How do you go from being an art dealer in Wisconsin to a successful hotelier and influential green business advocate in China? Brian Linden did it by pioneering the market niche of sustainable luxury tourism emerging within the larger multi-trillion dollar tourist industry. China is relatively new to domestic tourism, but as is typical of most things Chinese, its tourism industry is developing on a grand scale, experiencing double-digit growth. The extraordinary economic development that lifted out of poverty and urbanized hundreds of millions of people is fueling an equally dramatic explosion of domestic tourism. Tourist preferences in most cultures follow a similar pattern: Tourism begins with the pursuit of mementos and novelty, and matures into a quest for meaning, connection and self-actualization (for examples of the latter, think eco-tourism, agri-tourism, heritage-tourism and yoga-tourism). Chinese national policy actively promotes tourist destinations with massive infrastructure investments and marketing. Chinese tourist sites such as Dali and Lijiang, in Yunnan province in southwest China, offer examples of mass tourism developments dominated by trinket shopping, foot massages, cosmopolitan bars and glitzy shows. These attractions target novelty-oriented tourists who buy mementos and want to be entertained, a market segment that seems likely to grow as millions more Chinese join the middle class. But surely there are also visitors who are looking for a more transformative experience or cultural immersion. Where will they go? Brian Linden saw an opportunity. He signed a long-term lease on a historic building in charismatic southwest China, renovated it, and built a business model that sells sustainable luxury experiences to these guests who are looking for a more meaningful connection. Resources exist to help businesses such as the Linden’s green their operations (i.e., knowledge networks sponsored by National Geographic or the United Nations, third-party certification systems, and programs to reduce carbon emissions in major hotel chains). Linden took advantage of these and other resources and greened the hotel in all the usual ways: energy and water conservation, local and locally-sourced cuisine, paying a decent wage to a largely local workforce, and financially supporting charities and causes. Those were not easy tasks, but relatively straight-forward ways to promote an environmentally and economically sustainable business. The bigger challenge Linden faced was influencing the development trajectory of the surrounding town. For Linden’s business model to work, the town where the hotel is located must sustain rather than replace its culture and environment so that guests have an immersive and authentic cultural experience. The hotel loses its capacity to deliver these experiences if local tradition, architecture and environment get replaced by the cookie-cutter, trinket-driven, escapist-entertainment development. For example, the rice patties abutting the hotel’s terrace could become condos, the adjacent street lined with historic houses could be replaced by fast food restaurants and bars, and the access to traditional food, tool making, arts and crafts could convert to the all-too-familiar bazaars and bars selling mass-produced goods imported from elsewhere. Influencing a town’s development trajectory would be difficult for any small business owner, but especially one…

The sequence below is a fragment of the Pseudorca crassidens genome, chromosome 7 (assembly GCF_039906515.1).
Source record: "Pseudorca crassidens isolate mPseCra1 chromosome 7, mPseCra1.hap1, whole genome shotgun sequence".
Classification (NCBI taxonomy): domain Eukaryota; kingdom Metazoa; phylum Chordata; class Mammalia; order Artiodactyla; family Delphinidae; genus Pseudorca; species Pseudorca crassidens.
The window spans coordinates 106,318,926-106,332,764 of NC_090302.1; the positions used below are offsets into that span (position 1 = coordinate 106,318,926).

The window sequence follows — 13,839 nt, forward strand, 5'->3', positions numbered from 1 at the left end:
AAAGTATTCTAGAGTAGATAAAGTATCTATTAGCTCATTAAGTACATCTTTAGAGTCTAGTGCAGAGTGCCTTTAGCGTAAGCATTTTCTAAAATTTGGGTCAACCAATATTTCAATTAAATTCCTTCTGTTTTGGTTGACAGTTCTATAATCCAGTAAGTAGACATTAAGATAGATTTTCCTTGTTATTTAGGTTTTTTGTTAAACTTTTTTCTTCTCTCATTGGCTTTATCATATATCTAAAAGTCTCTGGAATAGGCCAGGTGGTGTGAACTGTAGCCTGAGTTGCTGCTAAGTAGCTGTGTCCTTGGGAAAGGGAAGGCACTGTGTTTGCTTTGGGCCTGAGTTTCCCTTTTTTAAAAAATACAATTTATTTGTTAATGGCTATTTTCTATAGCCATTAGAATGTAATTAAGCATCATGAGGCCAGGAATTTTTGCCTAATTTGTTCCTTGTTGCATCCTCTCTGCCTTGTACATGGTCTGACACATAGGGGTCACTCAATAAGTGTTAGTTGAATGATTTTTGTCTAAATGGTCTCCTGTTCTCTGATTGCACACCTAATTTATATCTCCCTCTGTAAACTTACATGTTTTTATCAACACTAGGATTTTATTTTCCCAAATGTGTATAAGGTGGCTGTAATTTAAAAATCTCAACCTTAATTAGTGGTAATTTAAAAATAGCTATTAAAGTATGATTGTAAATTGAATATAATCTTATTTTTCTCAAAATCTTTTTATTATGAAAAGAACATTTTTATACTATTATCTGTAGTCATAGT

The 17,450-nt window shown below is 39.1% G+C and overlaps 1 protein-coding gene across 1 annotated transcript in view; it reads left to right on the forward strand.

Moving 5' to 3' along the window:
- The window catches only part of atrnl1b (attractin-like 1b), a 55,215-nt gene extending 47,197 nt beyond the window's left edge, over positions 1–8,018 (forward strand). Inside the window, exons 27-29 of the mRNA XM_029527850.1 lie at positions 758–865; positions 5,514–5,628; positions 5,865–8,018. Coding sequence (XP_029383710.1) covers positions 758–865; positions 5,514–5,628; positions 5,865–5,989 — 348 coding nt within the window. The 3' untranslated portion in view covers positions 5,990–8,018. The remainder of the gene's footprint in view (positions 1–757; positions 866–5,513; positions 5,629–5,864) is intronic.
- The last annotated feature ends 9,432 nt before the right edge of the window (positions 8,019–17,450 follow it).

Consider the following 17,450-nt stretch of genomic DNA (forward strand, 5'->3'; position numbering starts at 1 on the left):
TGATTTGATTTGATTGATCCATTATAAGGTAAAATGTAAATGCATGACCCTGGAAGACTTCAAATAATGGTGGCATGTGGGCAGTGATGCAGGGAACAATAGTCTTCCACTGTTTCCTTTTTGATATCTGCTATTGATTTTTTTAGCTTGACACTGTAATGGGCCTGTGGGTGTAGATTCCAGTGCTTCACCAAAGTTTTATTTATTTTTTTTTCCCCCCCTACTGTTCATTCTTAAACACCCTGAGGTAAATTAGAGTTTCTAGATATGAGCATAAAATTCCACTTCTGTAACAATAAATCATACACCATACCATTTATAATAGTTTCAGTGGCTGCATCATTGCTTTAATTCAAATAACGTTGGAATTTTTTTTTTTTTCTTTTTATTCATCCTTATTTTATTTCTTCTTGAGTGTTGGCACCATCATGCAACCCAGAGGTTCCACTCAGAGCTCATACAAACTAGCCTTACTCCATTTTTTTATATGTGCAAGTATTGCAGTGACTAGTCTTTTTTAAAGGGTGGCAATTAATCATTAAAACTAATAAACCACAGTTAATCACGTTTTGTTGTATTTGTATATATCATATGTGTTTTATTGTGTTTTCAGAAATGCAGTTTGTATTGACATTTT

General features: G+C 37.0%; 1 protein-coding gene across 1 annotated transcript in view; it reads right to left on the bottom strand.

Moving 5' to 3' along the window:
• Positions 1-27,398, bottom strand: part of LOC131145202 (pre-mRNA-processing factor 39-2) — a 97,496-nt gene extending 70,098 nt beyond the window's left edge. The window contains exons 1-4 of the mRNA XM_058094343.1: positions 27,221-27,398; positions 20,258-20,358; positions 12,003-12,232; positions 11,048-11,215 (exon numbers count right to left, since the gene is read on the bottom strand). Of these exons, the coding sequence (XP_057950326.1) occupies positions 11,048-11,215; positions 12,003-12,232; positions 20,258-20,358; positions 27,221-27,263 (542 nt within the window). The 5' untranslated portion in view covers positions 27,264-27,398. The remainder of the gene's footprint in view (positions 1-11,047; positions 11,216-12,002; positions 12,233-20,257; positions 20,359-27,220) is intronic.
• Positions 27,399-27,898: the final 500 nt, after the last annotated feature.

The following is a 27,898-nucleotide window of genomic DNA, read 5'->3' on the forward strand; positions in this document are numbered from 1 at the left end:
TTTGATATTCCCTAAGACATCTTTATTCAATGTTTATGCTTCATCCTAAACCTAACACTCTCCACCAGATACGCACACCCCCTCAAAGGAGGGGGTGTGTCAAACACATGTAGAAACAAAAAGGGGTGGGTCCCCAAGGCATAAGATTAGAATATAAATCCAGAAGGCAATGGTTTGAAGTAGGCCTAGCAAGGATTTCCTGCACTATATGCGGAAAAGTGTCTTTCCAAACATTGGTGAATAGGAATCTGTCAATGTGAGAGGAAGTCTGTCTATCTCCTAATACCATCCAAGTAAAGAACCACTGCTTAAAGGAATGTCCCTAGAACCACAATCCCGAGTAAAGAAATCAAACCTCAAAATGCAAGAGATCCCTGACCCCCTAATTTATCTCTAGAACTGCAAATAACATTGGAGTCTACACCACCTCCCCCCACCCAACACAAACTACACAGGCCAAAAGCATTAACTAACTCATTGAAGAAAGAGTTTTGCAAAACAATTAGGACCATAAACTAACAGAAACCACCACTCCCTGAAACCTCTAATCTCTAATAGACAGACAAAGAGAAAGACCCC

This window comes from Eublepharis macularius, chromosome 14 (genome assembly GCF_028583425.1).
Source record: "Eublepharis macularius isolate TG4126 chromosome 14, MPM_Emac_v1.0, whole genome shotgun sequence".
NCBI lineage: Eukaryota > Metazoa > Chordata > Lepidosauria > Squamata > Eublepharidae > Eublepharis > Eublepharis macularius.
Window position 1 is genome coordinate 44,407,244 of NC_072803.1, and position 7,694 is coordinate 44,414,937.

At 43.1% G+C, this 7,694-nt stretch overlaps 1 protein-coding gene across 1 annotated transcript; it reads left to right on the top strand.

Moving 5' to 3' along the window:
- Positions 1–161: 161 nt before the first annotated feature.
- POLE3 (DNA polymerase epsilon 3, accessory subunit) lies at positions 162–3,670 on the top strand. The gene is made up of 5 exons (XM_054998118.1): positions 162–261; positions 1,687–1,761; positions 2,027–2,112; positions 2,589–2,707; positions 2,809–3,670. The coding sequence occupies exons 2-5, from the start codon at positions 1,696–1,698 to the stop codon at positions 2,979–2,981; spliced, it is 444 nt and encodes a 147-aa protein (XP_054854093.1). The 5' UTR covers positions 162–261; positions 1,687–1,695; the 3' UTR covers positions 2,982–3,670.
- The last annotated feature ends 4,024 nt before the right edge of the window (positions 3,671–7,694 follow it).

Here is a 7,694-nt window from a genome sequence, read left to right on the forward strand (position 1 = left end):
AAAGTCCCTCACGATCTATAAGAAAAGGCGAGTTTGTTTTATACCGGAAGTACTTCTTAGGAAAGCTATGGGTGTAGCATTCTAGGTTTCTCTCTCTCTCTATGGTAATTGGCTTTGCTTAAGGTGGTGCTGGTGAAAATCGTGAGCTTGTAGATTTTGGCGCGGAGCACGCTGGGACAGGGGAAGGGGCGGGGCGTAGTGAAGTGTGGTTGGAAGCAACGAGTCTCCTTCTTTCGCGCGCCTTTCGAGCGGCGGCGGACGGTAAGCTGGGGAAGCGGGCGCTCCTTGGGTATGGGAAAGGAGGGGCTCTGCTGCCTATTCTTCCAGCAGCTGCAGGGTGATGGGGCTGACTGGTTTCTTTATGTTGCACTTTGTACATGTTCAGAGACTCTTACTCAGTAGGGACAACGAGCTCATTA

Readers' Rating

How did you like this article? Would you like to read more content like this? Tell us your opinion: by rating this article you help us select the most relevant content for you in the future. Thank you for pointing us in the right direction.

User Rating: Be the first one !
0

Tags : ,

About

David

David Lee, educated in Denmark, China and the UK, gained extensive work experience with NGOs (Int”l Red Cross and UNESCO) as well as in the fields of training and education. He is part of BMG’s China office and supports services like translation, localization, market research and analysis as well as social media planning and management. David also has in-depth insight into the Chinese travel, shopping and luxury market, paired with creativity, business acumen and a passion for Social Media.

Leave a Reply

Your email address will not be published. Required fields are marked *